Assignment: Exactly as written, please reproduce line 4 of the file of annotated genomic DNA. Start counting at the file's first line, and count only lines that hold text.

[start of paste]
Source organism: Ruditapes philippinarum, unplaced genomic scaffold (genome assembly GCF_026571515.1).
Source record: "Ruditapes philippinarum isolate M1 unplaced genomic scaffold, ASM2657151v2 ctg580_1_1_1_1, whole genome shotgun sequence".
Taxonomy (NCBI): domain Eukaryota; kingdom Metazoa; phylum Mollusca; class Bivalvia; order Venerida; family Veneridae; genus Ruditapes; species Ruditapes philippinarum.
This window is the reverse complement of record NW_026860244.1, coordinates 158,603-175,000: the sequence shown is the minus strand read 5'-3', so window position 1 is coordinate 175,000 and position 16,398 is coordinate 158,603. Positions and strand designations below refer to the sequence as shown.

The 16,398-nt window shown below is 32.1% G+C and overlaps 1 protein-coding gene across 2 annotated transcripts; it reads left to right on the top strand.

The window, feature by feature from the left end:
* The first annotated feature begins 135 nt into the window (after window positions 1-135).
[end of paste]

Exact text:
This window is the reverse complement of record NW_026860244.1, coordinates 158,603-175,000: the sequence shown is the minus strand read 5'-3', so window position 1 is coordinate 175,000 and position 16,398 is coordinate 158,603. Positions and strand designations below refer to the sequence as shown.